Tuesday, March 22, 2011

Process Lasso

I recently installed Process Lasso, a process management and optimization utility. 

Thus far it seems to be a highly effective and versatile tool for managing CPU. Using a proprietary algorithm dubbed ProBalance™, It strives to maximize your computer's responsiveness in spite of the demands placed upon the CPU by myriad running processes. Runaway processes that might ordinarily eat 99% or more CPU can be dynamically adjusted by Process Lasso so that lag is minimized.

Particularly useful is the ability to tag running processes in the GUI and assign them properties in the context menu, including process priority (to determine how valuable a process is and how much time the CPU devotes to it),  processor affinity (assigning the use of one or more CPU cores in a multi-core processor to a given process), gaming mode (favors a process when it's running so that the CPU dedicated to its function is maximized), and terminate always (very handy if malware with a specific filename keeps trying to execute and hang out in memory), as well as lots of other options that extend Windows' built-in Task Manager by leaps and bounds.

One example of Process Lasso's usefulness arose when I noticed today that a particular process was very frequently being restrained by Process Lasso for trying to monopolize CPU. According to this note about the graph portion of the GUI, bars in red denote CPU spikes, and if you hover over these, the process name is displayed (in this case, a process called smc.exe, or Symantec Mangement Client, part of Symantec Antivirus).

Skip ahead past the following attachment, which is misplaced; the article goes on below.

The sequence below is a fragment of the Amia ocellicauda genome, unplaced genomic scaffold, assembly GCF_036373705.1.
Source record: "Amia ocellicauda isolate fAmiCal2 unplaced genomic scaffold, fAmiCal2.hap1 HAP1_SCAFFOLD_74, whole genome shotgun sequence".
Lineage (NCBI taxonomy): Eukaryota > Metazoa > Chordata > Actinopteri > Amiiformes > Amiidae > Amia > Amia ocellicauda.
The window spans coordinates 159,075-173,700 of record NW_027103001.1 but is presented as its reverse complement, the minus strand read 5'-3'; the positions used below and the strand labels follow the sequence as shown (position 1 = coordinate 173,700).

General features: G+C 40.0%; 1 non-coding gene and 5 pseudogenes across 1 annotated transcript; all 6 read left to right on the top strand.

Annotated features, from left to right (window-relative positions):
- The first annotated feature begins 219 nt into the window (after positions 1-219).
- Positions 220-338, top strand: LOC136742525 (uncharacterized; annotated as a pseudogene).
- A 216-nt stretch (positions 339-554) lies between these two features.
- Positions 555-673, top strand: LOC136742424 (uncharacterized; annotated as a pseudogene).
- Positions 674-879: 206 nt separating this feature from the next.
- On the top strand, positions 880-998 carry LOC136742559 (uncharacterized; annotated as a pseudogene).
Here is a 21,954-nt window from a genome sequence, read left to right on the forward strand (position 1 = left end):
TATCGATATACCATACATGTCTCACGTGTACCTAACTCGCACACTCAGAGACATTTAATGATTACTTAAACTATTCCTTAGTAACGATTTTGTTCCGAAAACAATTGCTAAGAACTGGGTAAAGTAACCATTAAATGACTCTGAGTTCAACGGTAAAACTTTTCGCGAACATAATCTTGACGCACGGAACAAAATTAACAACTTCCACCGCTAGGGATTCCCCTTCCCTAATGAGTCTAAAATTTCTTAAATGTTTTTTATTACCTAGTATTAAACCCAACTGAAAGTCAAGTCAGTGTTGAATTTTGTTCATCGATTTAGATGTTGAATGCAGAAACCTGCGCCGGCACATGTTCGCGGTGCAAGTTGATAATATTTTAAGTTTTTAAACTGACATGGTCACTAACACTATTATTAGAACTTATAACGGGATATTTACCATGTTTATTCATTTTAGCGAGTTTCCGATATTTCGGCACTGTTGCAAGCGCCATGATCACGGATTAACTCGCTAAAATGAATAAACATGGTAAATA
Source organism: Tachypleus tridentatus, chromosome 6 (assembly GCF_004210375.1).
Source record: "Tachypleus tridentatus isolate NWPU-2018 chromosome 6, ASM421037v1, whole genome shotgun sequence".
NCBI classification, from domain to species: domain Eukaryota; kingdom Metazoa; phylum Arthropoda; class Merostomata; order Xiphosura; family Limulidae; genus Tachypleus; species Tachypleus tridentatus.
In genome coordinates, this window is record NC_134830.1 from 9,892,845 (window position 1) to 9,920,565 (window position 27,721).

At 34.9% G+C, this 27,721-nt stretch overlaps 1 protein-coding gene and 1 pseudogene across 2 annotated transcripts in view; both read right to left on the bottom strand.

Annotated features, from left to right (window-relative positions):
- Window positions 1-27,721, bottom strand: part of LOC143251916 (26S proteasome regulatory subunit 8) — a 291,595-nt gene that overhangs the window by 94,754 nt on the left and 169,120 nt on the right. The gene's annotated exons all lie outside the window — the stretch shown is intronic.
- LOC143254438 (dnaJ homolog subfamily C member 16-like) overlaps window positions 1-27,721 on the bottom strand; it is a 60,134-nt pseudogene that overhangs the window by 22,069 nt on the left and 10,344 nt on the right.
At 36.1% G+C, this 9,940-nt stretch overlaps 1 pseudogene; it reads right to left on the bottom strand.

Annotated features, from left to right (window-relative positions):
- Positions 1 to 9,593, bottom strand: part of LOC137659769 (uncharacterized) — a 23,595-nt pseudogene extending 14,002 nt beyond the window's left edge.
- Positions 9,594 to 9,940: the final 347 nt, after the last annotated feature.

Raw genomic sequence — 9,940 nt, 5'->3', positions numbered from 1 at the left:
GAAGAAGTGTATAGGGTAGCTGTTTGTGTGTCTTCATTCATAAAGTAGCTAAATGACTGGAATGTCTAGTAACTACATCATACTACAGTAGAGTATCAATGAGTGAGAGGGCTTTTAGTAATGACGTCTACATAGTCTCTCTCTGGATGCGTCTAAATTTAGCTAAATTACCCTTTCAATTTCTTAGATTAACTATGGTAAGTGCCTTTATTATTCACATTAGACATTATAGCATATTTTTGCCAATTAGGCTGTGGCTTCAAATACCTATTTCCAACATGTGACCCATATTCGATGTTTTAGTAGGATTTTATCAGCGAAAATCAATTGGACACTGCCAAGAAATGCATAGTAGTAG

This particular process had, in the few weeks I've had Process Lasso installed, been restrained over 900 times, and each of the red vertical bars above denoting CPU spikes revealed smc.exe as the culprit.

I decided to right-click on the smc.exe entry from the list and modify its Default Priority Class from its previous Below Normal setting to Idle. At this point I'm unclear about whether I may be compromising Process Lasso's ability to do its job by dictating to it how to treat a particular process on my system; much of the documentation recommends allowing the ProBalance algorithm to do it's thing. 

However, given that I've already configured Symantec Antivirus to exclude from scanning the applications and folders which I most commonly use, I'm hoping that this step will restrict it from eating more CPU than it should; the graph after the change, at least, seems to indicate that Process Lasso is not having to restrain smc.exe nearly as much as before.

In general, seeing red can incite violence in human beings as well as bulls, so at least for my purposes, as far as Process Lasso is concerned, less red is a favorable outcome.

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